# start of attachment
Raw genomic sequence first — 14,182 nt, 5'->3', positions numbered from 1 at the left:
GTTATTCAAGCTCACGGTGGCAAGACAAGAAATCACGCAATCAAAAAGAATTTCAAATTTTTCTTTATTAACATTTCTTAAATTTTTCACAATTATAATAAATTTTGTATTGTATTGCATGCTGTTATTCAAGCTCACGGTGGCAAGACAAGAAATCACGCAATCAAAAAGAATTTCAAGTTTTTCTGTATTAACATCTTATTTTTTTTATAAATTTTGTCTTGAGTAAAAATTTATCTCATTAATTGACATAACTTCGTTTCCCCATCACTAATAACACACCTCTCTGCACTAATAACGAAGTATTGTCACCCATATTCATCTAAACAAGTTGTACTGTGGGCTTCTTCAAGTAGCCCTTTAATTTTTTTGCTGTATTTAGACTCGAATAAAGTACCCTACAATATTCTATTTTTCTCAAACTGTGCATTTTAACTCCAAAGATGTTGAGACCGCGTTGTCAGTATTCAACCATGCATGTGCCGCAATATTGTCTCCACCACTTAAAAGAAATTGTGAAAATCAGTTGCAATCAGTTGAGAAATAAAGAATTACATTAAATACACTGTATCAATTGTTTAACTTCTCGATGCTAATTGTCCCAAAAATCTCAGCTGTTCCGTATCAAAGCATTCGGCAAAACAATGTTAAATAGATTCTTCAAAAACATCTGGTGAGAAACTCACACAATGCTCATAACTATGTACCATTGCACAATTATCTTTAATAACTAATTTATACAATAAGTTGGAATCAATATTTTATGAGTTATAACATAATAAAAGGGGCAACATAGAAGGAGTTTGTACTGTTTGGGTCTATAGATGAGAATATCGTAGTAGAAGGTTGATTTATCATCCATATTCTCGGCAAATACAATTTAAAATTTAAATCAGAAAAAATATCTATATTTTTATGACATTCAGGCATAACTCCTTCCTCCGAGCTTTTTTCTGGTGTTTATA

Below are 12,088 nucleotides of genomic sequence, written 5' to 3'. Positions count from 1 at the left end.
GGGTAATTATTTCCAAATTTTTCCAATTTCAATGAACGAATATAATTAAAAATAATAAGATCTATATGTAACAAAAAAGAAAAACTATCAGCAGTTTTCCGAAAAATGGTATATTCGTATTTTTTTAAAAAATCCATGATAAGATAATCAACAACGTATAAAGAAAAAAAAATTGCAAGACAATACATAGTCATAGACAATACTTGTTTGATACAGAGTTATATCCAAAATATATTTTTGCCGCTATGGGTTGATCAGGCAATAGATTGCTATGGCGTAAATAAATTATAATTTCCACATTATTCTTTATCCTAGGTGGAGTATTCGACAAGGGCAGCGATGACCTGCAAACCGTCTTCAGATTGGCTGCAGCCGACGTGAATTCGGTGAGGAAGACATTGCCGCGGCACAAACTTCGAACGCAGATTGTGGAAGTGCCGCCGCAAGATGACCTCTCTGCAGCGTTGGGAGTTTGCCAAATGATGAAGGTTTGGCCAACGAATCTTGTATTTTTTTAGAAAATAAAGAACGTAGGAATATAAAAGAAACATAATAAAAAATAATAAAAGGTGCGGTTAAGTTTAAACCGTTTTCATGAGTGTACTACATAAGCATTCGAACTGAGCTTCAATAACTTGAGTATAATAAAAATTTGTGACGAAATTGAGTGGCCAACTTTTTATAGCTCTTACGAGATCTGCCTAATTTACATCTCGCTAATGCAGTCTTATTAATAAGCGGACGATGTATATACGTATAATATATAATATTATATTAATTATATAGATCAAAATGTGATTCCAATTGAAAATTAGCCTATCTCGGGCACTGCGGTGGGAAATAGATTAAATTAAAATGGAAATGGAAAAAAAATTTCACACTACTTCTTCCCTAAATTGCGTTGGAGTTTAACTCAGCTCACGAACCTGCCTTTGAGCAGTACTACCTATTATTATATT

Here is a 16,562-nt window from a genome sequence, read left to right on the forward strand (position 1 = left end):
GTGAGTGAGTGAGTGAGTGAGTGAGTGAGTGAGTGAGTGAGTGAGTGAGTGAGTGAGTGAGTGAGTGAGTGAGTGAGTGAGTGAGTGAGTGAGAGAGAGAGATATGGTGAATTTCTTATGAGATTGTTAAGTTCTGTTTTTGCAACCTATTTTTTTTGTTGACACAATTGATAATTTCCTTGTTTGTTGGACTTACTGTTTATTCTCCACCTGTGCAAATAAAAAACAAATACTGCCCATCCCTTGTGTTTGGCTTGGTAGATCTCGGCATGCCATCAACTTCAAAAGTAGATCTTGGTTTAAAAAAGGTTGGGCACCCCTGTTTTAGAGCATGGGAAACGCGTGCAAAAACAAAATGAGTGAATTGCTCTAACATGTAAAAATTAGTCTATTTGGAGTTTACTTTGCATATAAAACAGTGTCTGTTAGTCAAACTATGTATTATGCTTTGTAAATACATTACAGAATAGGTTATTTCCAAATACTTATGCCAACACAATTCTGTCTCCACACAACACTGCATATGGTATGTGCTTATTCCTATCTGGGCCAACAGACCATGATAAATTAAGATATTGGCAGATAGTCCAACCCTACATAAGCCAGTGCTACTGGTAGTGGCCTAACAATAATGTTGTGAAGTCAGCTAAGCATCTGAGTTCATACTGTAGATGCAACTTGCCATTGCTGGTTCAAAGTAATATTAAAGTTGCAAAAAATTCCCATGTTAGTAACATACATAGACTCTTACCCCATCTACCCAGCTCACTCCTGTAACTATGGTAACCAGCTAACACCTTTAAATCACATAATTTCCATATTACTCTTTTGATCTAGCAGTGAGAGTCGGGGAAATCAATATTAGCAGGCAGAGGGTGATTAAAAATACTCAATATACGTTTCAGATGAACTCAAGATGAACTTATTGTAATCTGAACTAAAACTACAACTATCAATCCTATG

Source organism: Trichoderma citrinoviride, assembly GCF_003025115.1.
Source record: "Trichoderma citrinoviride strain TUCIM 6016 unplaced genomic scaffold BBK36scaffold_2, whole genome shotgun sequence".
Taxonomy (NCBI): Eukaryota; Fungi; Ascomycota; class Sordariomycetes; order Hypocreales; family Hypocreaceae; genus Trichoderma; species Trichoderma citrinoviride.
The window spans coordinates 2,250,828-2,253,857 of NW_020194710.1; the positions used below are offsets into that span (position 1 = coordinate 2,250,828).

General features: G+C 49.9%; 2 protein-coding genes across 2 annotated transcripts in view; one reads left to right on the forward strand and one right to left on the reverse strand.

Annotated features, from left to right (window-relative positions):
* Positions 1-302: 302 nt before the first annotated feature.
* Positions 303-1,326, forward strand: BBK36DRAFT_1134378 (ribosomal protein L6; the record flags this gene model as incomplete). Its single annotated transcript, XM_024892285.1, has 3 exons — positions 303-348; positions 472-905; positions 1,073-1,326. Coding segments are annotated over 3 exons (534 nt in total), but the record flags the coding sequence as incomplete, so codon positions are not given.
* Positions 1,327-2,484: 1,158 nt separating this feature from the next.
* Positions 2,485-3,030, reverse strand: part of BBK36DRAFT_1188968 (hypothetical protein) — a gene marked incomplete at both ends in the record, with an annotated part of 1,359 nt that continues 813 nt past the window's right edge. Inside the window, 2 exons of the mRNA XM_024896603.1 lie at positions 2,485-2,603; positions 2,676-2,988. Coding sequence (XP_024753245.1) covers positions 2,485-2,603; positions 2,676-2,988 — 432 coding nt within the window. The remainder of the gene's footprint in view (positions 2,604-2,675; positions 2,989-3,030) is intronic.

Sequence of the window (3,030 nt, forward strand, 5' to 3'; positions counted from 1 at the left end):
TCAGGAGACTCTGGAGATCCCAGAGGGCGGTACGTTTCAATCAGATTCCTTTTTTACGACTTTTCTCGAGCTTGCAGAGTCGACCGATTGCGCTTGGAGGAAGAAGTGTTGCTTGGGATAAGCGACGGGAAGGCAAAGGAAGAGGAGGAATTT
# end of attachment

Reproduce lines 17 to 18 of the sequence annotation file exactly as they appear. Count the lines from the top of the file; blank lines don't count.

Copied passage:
Sequence of the window (3,030 nt, forward strand, 5' to 3'; positions counted from 1 at the left end):
TCAGGAGACTCTGGAGATCCCAGAGGGCGGTACGTTTCAATCAGATTCCTTTTTTACGACTTTTCTCGAGCTTGCAGAGTCGACCGATTGCGCTTGGAGGAAGAAGTGTTGCTTGGGATAAGCGACGGGAAGGCAAAGGAAGAGGAGGAATTT